This hero's story is one that should be known to every American. He sacrificed everything he thought dear to him, and more than he could have possibly imagined. His story is both touching and motivating. This story should be required reading for every man considering becoming a United States Marine, and this will end up on the "Commandant's Reading List."
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Format: Hardcover
Full disclosure: I was 2nd Lt Pantano's chaplain in Iraq in 2004.

The book is a quick read. The intermixing of the Article 32 hearing report with Lt Pantano's background helps the book's pacing considerably. The writing is crisp for the most part, and it certainly gives one as good an impression as any mere book can of the realities of combat, both in theater and in a military court. I frequently found myself back in the Battalion Aid Station, or up in the C-I-C as the reports came in.

But the book is more than just a good summer read that does an excellent job of presenting this war from the perspective of a bona fide warrior.

Our military, and certain intelligence assets are at war, but we have not yet become a nation - a people - at war. To the extent people read and really pay attention to what 2nd Lt Pantano is saying, this is a step in the right direction. I am still afraid that it will take another attack on US soil to drive the point home that we are in a war with a determined enemy, though I certainly hope not. If that happens, I pray it puts steel in the American spine and inspires a remorseless pursuit of victory in our people, because, as I have said before, this war will not be won until we do to our enemy what Sherman did to Georgia. The legal beagles, euro-weenies, and hyper-sensitive won't like that, but it is so. War is force - disciplined violence with the intention of breaking the enemy's will or killing him. We can win their friendship after the war. Until that time, we must face the facts. Our enemy will not permit a truce (a la Korea). We cannot afford a defeat (a la VietNam). And one cannot achieve victory with half-measures.
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Format: Hardcover
I too am a Marine Infantry Officer who has spent over a year in Iraq. The reason people don't understand why Pantano did what he did is that they have never been in his situation or are incapable officers. We are TRAINED to make the occupants of a vehicle search it in case it is rigged with explosives - Pantano followed his training.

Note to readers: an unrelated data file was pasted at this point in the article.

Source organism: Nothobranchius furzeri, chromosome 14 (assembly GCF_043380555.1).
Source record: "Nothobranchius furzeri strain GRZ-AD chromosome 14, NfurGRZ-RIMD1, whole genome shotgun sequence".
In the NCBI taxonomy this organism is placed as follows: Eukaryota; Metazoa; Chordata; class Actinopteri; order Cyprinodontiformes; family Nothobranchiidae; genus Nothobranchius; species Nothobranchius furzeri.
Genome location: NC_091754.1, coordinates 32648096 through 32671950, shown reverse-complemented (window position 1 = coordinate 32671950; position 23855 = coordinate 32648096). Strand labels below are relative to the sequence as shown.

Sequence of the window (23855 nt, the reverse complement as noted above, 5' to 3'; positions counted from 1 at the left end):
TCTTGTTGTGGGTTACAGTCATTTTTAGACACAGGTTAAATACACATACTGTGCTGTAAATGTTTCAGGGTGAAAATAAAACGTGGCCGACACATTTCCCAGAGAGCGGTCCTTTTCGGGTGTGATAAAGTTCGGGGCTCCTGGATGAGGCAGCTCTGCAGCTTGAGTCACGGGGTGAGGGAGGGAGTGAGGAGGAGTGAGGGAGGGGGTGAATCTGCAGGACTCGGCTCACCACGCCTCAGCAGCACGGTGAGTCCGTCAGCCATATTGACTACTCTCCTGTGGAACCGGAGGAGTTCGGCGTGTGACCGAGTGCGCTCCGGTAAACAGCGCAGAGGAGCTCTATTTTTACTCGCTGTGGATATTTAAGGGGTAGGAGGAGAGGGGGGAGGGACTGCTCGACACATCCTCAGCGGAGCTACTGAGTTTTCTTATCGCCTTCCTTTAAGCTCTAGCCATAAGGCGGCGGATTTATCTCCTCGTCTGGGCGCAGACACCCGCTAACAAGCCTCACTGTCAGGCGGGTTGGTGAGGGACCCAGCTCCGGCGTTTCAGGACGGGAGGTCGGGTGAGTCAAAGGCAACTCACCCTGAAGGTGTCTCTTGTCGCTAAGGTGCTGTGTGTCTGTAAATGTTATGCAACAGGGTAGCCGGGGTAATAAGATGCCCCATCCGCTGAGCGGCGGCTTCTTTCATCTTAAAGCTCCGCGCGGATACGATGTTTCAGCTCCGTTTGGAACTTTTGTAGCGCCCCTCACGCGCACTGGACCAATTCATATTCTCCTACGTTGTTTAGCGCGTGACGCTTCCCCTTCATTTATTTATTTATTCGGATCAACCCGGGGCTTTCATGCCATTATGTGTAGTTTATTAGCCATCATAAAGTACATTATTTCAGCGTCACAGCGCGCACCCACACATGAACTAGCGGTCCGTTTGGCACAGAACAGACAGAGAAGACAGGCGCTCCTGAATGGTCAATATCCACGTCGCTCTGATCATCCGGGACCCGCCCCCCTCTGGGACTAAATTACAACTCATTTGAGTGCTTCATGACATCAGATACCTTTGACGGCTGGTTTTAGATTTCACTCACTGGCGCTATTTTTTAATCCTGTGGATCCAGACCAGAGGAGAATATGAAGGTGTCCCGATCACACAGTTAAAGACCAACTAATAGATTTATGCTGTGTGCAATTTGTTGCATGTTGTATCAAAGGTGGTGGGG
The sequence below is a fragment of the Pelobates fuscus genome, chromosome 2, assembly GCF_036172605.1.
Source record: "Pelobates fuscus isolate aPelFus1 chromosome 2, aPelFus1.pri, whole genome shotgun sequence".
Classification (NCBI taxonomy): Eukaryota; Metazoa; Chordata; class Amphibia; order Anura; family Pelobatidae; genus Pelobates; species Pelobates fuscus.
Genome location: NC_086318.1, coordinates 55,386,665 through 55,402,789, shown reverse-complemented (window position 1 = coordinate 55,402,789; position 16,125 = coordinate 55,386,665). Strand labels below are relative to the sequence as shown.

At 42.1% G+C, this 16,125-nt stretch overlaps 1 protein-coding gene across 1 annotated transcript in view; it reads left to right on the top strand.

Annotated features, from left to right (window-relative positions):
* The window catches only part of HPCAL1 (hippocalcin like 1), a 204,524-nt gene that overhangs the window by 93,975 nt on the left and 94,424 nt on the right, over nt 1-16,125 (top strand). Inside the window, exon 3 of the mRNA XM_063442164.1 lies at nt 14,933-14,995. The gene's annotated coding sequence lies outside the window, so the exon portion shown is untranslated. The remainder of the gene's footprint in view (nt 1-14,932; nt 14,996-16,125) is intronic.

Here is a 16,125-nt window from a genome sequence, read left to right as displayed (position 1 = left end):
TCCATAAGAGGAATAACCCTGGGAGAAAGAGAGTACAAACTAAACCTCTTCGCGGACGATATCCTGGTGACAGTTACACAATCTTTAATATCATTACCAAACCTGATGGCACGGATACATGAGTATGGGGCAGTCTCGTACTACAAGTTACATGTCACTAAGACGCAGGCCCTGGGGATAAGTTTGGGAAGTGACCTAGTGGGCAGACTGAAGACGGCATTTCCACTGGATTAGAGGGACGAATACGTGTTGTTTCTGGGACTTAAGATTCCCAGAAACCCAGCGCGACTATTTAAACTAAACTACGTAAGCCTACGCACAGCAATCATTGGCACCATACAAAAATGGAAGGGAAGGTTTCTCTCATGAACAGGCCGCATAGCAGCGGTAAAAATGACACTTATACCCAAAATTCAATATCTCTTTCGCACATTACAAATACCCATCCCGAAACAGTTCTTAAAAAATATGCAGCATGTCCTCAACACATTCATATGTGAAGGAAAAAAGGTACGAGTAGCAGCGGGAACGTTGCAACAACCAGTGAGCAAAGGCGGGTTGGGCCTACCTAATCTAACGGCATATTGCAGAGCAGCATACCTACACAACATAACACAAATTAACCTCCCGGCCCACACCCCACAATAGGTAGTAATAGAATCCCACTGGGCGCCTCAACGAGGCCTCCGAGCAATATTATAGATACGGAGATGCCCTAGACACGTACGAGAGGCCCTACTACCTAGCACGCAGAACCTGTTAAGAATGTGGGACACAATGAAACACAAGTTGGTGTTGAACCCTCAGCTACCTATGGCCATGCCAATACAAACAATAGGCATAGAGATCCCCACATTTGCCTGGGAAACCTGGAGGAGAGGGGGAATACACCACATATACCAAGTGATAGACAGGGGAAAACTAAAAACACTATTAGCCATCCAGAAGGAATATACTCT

Second, the most important aspect of counter insurgency is the information war - PsyOps. Putting the sign over the bodies sent a message - we are fighting a war of ideas, not a war of tactical battles like WWII. Iraqis respect strength and Pantano projected strength. It is a professional embarrassment to read a review from such a cowardice officer. I would hate to be in your unit.

Pantano is part of a dying breed - men that fight. Men that sacrifice high paying jobs and urban lifestyles for battlefields. Men that excel under the hardest conditions, stand by tough decisions and win.

Everyone with XY chromosomes should read this book. It's hard, gritty and gets to the heart of what's wrong with America and the war. If you want to come out of bubblegum fantasy land for a while and see what the world is really like and what needs to be done if America is going to survive - Read IT.
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Format: Hardcover
Warlord is an extraordinary account of an American hero. Pantano masterfully takes the reader through his life, both in and out of the Marine Corps, and his Article 32 Hearing. Pantano's account of combat and court equally encapsulate the reader, thus stirring unsettling emotions of astonishment and admiration. In life, we encounter few individuals with indispensable honor, courage, and commitment; obviously, Lt. Pantano personifies this creed. As our nation was attacked, Pantano's warrior spirit is immediately manifested with an unwavering determination to seek revenge and defend our country. Pantano does not blame the Marine Corps for the investigation, nor does he discuss the rationale for Operation Iraqi Freedom. Through reading this memoir, one can discern the complexities and danger of OIF. Moreover, one can conclude this war may not be won through an undermanned operation or inflexible ROE that result in troops second-guessing themselves for fear of legal ramification. I strongly recommend Warlord!

Semper Fi, AB